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The leopard in heraldry is traditionally depicted the same as a lion, but in a walking position with its head turned to full face, thus it is also known as a lion passant guardant in some texts, though leopards more naturally depicted make some appearances in modern heraldry. The Oxford Guide to Heraldry makes little mention of leopards but glosses leopard as a "term used in medieval heraldry for lion passant guardant. Now used for the natural beast."
Early heraldic leopards
The typical heraldic leopard differs from the natural leopard (Panthera pardus) in that it has no spots and often has a mane, but is generally similar in appearance to a heraldic lion, other than its attitude. In the Middle Ages, leopards were thought to be a crossbreed between a lion and a pard,
Arthur Charles Fox-Davies wrote in 1909 that the distinction between lions (which were constantly rampant) and leopards (which were necessarily walking) originated in French heraldry and was brought into English heraldry along with so much else of English language and custom deriving from French traditions. But "the use of the term leopard in heraldry to signify a certain position for the lion never received any extensive sanction, and has long since become obsolete in British armory," though the distinction is still observed in French blazon.
Fox-Davies further notes that the lions depicted in the royal arms of England, though passant guardant, have never represented anything other than lions, also pointing out that another ancient (if controversial) rule distinguishing leopards from lions dictated that while several leopards could appear on one shield, there could not be more than one lion on the shield (with the apparent exception of two lions combatant); multiple rampant lions on one shield were called lioncels.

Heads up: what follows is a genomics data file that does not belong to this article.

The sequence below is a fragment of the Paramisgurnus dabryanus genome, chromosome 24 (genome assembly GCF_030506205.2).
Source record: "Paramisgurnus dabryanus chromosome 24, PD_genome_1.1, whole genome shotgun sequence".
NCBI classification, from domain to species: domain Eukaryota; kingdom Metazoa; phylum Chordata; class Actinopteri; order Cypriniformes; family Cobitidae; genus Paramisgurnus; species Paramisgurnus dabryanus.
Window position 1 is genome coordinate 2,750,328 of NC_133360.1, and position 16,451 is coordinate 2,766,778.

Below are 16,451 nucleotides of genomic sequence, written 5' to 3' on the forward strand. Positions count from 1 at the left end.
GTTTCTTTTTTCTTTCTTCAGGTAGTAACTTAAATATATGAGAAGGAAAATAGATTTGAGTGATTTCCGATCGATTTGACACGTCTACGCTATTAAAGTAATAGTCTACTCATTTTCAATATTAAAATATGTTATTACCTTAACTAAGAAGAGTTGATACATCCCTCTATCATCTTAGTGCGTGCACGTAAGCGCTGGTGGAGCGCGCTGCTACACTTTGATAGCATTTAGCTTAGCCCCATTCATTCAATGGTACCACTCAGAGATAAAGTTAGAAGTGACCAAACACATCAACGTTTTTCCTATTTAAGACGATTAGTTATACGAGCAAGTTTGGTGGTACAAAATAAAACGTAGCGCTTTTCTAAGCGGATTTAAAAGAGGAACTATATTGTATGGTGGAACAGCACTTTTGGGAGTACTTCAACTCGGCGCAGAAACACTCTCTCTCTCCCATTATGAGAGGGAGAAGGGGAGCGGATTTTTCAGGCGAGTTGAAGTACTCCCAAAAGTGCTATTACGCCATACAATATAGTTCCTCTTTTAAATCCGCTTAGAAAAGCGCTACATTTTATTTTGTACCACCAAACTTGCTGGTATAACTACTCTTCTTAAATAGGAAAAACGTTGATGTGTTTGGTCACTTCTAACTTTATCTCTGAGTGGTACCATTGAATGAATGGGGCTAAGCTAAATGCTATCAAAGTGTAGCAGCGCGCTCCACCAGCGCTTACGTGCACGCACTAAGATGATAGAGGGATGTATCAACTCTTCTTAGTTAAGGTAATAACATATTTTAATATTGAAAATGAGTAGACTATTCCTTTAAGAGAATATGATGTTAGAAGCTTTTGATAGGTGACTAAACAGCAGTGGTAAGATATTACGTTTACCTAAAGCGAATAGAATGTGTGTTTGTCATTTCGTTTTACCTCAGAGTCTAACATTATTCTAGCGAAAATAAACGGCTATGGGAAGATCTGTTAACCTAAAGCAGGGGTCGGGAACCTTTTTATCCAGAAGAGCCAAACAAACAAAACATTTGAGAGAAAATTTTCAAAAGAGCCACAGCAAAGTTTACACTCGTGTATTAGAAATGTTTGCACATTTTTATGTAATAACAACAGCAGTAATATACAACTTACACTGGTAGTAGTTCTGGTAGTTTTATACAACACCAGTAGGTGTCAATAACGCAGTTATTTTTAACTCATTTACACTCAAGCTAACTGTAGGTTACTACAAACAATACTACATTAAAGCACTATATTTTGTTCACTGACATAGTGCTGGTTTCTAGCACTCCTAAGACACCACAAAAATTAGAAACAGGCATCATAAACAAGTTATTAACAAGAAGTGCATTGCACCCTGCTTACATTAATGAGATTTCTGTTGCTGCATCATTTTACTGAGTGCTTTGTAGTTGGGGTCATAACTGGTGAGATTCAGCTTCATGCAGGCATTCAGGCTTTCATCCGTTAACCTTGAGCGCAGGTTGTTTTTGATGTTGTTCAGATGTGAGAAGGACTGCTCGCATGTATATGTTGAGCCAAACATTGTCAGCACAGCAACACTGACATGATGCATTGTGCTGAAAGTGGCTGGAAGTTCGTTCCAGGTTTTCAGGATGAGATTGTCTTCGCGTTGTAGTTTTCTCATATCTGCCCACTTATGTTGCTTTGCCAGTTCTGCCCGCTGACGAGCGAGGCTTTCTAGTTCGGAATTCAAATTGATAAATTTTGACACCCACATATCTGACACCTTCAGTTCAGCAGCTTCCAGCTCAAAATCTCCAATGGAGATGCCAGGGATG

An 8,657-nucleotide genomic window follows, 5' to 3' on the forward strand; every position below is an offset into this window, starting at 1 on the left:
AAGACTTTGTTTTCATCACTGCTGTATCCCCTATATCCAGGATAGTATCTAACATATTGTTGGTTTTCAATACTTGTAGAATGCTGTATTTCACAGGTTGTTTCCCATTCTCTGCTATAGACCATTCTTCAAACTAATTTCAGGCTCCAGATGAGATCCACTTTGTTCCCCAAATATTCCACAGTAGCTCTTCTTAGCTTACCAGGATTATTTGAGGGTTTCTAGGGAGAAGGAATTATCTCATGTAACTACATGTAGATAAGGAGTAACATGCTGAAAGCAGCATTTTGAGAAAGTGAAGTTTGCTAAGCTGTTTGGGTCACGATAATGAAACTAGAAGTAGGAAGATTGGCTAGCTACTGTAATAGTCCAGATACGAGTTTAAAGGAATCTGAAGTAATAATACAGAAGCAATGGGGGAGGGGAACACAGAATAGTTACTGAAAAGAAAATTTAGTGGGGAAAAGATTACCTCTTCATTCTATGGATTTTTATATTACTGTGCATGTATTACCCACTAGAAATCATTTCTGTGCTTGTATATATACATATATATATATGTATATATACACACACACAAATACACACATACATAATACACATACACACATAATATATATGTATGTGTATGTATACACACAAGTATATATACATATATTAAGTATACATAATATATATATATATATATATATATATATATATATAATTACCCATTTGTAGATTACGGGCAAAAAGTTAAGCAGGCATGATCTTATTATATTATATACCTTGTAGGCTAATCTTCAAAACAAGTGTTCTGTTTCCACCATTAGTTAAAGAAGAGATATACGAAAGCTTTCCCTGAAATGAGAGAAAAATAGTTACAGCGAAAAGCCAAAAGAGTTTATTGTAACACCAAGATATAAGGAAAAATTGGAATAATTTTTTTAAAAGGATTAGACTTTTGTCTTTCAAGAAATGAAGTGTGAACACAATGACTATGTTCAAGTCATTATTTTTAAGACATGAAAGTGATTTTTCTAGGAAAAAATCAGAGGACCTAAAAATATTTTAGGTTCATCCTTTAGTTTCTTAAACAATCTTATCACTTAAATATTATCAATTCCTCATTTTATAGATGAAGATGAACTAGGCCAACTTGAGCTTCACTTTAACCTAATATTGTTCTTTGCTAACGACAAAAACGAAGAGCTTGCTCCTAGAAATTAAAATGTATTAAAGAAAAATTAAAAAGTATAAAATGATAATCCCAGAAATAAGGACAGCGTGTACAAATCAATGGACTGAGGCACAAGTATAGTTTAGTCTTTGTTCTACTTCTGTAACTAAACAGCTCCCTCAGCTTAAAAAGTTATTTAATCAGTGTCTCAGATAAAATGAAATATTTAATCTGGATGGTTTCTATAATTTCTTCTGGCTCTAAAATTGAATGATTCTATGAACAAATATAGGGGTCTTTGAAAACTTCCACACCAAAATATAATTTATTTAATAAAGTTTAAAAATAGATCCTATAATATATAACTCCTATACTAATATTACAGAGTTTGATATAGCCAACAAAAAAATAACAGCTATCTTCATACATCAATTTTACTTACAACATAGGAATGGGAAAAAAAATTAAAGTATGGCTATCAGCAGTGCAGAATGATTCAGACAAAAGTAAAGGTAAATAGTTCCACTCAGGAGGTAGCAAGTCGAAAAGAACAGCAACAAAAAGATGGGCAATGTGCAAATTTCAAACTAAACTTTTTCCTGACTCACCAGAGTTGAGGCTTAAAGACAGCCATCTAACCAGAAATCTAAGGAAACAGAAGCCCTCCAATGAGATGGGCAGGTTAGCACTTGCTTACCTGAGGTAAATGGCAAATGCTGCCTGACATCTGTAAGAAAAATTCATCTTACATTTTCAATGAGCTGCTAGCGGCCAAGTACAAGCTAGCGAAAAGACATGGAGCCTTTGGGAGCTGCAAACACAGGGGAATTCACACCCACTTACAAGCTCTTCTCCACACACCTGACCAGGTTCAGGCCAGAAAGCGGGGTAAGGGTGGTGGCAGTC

Countries with leopards in their coats of arms
- Coat of arms of Canada
- Coat of arms of Denmark (12th century - 1819. After that changed to lions.)
- Coat of arms of Estonia
- Coat of arms of England
- The Kingdom of Dalmatia, a province of the Habsburg Monarchy, had three crowned leopard heads; this coat now appears as a component of the coat of arms of Croatia.
- A leopard's face is frequently shown Jessant-de-lys, as in the 13th century arms of Cantilupe.
- Coat of arms of Benin
- Coat of arms of the Democratic Republic of the Congo (formerly Zaire)
- Coat of arms of Gabon (black panther)
- Coat of arms of Malawi
- Coat of arms of Somalia
- Woodcock, Thomas; Robinson, John Martin (1988). The Oxford Guide to Heraldry. New York: Oxford University Press. p. 203. ISBN 0-19-211658-4.
- Woodcock, Thomas; Robinson, John Martin (1988). The Oxford Guide to Heraldry. New York: Oxford University Press. p. 64. ISBN 0-19-211658-4.
- Fox-Davies, Arthur Charles (1909). A Complete Guide to Heraldry. London: T. C. and E. C. Jack. p. 173.
- Fox-Davies (1909), p. 173.
- Fox-Davies (1909), p. 174.
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